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Job Magician Resume:  Make it Visually Appealing  

  • Your resume needs to attract the eye. Most don’t. In fact, most are hard to read.
  • Your resume needs to lead the reader’s eye right to your best selling features.

Your resume needs to provide a summary of your work history and your achievements, and is also an advertisement of you. Good print advertising is designed so that the readers’ eyes go right to what the advertiser wants you to read, and are also put together in a way that the whole advertisement creates a pleasant, vivid and memorable image for the reader.

This may sound contradictory, but while you need to design your resume so it is visually appealing, you need to design it in a way that it doesn’t appear to be an actual advertisement, because deep down, people don’t feel that advertising is believable.

So how do you make a resume be visually appealing?

All of the elements you need are in your word processing software. You need to use bold type, italicized type, different type sizes, indented paragraphs and sentences, occasional bullets and arrows, and lots of white space.

I prefer a resume that has indented paragraphs listed underneath each job that highlight specific skills or achievements, with each led by a bold or italicized caption, such as National Account Development or Acquisition Integration. Skip bland captions such as Leadership or Innovator, which are self-praise words (see Words Not to Use on Your Resume for more about these), and don’t give the reader a reason to want to read the paragraph.

Below is an edited section of the sample resume we provide on this site (see Writing a Resume That Really Shows Who You Are for a complete look at this).  Notice how the indented paragraphs, led by bold, italicized captions, direct your eye to the content:

VICE PRESIDENT/SALES & MARKETING, PorkBarrels, Inc.  Porcupine, Vermont.  Reported to the president of this $77-million, NASDAQ Barrel/Planter/Housewares manufacturer and importer.  1999 to present.

Oversee all sales and marketing functions. Manage a direct staff that included a National Sales Director, Marketing Director, International Sales Director, and Customer Service Manager, plus an indirect staff of 27, comprised of 5 regional sales managers, 2 national account managers, an art director, five product managers, 14 customer service representatives and 175 independent manufacturer’s reps.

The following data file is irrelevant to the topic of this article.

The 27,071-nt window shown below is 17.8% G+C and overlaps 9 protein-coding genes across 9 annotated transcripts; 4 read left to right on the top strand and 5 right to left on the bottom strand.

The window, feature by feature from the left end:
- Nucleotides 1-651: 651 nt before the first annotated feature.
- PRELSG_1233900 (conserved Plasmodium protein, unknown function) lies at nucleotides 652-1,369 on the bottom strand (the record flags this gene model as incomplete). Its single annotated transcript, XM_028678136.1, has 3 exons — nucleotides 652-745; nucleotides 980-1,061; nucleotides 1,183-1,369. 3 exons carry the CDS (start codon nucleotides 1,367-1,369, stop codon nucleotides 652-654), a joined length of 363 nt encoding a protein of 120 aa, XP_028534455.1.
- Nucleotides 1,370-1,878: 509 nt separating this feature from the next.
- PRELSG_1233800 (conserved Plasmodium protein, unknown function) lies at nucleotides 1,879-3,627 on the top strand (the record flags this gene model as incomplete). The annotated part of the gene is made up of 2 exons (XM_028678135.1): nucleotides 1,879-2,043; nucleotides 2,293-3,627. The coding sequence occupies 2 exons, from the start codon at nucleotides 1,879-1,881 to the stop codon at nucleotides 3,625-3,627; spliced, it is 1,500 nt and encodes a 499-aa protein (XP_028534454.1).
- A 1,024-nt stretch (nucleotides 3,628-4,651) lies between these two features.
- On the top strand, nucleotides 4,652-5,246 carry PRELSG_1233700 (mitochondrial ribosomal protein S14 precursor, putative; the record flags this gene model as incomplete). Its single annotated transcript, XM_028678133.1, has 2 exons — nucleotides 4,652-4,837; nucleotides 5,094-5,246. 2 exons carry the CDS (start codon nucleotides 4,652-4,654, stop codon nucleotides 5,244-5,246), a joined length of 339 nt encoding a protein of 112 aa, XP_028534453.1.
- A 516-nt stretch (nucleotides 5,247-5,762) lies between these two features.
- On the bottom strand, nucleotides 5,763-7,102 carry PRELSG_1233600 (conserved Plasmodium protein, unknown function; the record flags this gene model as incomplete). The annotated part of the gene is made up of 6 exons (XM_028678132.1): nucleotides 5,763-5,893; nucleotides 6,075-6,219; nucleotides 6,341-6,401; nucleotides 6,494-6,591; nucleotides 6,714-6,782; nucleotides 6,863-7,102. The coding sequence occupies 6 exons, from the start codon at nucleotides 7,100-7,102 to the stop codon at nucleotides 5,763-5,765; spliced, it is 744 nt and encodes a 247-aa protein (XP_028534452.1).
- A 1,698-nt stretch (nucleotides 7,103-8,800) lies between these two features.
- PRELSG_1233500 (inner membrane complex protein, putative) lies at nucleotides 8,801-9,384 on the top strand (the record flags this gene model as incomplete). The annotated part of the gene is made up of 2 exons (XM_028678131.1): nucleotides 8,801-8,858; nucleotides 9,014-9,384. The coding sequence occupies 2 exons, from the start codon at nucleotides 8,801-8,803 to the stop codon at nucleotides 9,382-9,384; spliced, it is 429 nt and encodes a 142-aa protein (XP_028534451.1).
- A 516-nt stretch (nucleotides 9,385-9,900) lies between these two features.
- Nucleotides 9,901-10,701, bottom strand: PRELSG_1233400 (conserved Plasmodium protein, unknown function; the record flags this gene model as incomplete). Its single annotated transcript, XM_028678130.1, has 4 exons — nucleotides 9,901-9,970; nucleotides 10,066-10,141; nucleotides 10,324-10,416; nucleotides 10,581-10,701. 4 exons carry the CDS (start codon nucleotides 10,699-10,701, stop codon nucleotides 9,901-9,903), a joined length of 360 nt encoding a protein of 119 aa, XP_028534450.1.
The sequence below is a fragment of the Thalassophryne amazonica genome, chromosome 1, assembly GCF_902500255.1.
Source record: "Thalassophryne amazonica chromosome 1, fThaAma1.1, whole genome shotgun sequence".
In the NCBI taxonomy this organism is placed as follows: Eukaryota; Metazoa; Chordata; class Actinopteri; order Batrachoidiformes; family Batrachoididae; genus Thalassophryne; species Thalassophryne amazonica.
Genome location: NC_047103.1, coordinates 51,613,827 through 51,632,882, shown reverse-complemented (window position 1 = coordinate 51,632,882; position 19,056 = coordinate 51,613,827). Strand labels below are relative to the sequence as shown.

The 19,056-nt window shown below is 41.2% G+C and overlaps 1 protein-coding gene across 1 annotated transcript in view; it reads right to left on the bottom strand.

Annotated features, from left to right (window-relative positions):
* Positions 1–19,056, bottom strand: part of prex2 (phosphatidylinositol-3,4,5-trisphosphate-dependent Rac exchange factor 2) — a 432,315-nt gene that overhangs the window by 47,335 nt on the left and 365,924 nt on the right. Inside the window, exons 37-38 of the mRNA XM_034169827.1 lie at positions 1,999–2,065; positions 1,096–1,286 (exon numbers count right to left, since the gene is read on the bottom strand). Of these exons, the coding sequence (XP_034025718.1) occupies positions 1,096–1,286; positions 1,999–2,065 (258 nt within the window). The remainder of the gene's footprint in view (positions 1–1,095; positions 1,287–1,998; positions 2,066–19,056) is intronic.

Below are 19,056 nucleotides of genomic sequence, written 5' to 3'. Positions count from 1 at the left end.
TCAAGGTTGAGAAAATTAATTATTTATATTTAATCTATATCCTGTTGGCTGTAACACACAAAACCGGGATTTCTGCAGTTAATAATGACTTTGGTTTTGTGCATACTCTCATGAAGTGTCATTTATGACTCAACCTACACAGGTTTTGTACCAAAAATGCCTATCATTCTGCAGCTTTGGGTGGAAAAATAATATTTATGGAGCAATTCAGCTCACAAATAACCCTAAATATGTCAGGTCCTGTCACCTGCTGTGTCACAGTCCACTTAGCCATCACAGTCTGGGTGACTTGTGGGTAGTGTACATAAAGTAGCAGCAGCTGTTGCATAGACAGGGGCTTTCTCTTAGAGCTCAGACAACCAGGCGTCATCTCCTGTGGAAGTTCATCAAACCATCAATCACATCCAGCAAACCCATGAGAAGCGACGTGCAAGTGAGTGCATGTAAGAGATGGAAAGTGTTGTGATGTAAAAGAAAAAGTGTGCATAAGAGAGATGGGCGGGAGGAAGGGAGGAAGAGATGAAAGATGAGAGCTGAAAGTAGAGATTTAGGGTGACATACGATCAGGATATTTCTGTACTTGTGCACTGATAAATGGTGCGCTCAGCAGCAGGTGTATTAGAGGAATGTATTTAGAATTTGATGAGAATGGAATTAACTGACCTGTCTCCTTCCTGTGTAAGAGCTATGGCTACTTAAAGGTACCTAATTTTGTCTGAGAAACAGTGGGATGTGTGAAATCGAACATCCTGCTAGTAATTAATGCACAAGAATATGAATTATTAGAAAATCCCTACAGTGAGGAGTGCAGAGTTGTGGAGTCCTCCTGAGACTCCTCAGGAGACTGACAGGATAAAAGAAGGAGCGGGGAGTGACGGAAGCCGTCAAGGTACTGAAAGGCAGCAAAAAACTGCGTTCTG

EXPORTING:  Identified and retained distributors in Japan, Europe, India and China that gave PorkBarrels their first significant international presence, and recruited and trained an International Sales Manager to service these accounts.  International sales increased from $350,000 to $9.5-million.

TELEVISION HOME SHOPPING:  Set up a series of monthly programs that featured a barrelmaker from our factory on QVC, a national home-shopping network.  Generally, I also appear on these programs, which are now in their third year and generate an average of $900,000 in wholesale sales per one-hour program.

Be Careful with Bullets.  Bullets draw the eye to the bullet.  Used sparingly, they can help. However, they don’t direct the eye to the copy like other symbols will, such as this arrow: >, or better, as bold or italicized copy will (or even copy that is creatively spaced). A resume with a lot of bullets will make the eye connect the dots, leading the eye right to the bottom of the page. Use other visual copy techniques to direct the readers’ eyes in the direction you want them to go.

White Space is also important:. Some resumes look crammed, making them as difficult to read as an unabridged dictionary or the legalese at the bottom of a credit card agreement. This is often because the International Resume Standards Organization has deemed that a resume should be no more than two pages long (you’re right, there is no such organization, but many people believe or have been told that no more than two pages is an ironclad rule; in actuality, a resume for a senior executive that is two pages long is probably too brief, and is only too long if the first page doesn’t get the reader to the second page, and the second page is so boring that it doesn’t make someone want to read the third page).

Avoid the Templates.  There are lots of templates that will allow you to do a quickie resume. They’re also boring, and anyone who has seen more than about ten resumes has seen these same templates repeatedly. Use them only if you need to put a resume together quickly for an interview that is already scheduled.

Use an outside observer. After you’ve spent hours writing your resume, you’ll be too close to it to be able to judge whether it works visually. You’ll need to have someone who has a good eye review it, first giving it a cursory look to observe its visual flow, and then to review its content in depth.




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